The next day, though, she was told she needed to stay inside for 36 hours while the storm passed. In an e-mail to The Ranger, Lindsay said she and her fellow missionaries spent the time playing dominoes and listening to the rain and wind outside.
"I was not scared," she wrote. "I knew it would be OK (and) the church office would take care of us."
Irma brushed by the Dominican Republic as a category 5 hurricane on Thursday, Sept. 7, according to the National Hurricane Center, coming as close as 65 miles north-northeast of the island. Oxfam says more than 24,000 DR residents were displaced by Irma, which also destroyed nearly 5,000 acres of crops and more than 100 houses.
Hurricane Maria emerged a few weeks later, and although that storm was a lower-grade category 3 hurricane when it traveled north of the DR, Colton - who had resumed his weather-tracking habit - said it seemed scarier.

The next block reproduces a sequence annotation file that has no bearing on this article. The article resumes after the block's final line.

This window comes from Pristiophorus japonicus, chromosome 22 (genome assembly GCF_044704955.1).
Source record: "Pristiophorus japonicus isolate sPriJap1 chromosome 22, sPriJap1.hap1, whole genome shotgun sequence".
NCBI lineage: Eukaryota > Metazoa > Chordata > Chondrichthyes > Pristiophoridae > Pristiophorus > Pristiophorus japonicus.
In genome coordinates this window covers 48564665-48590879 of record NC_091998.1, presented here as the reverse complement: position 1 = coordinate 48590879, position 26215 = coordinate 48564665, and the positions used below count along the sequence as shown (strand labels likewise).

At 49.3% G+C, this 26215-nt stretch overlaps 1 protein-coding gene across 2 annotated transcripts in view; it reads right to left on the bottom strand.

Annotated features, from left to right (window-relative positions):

"Maria was showing a pretty direct path headed right toward the DR," he said. "So again I just started getting anxious."
The NHC says Maria came closer to the DR, hovering 55 miles east-northeast of the island overnight Wednesday, Sept. 20, to Thursday, Sept. 21.
It was that evening that Colton had to attend a meeting of the CWC board. Before the meeting started, he shared an emotional moment with those in attendance, recognizing the impacts of the hurricanes in Central America.
"Sometimes I think we get caught up in what we're doing, but there are a lot of people who are suffering," he told the audience, adding, "My own baby girl is in the DR right now. I think that's why I'm a little sensitive about it."
Later he looked back on the feelings he was experiencing at that time, when he was suffering from a lack of information about the situation: Colton said he hadn't heard from his daughter since the Monday before, and he hadn't yet received any messages from church officials.
"I just wasn't sure what was going on - if my daughter was OK," he said. "I assumed I'd have heard something if she wasn't, but then I thought, 'If the power's out, they can't even call - how would I know?'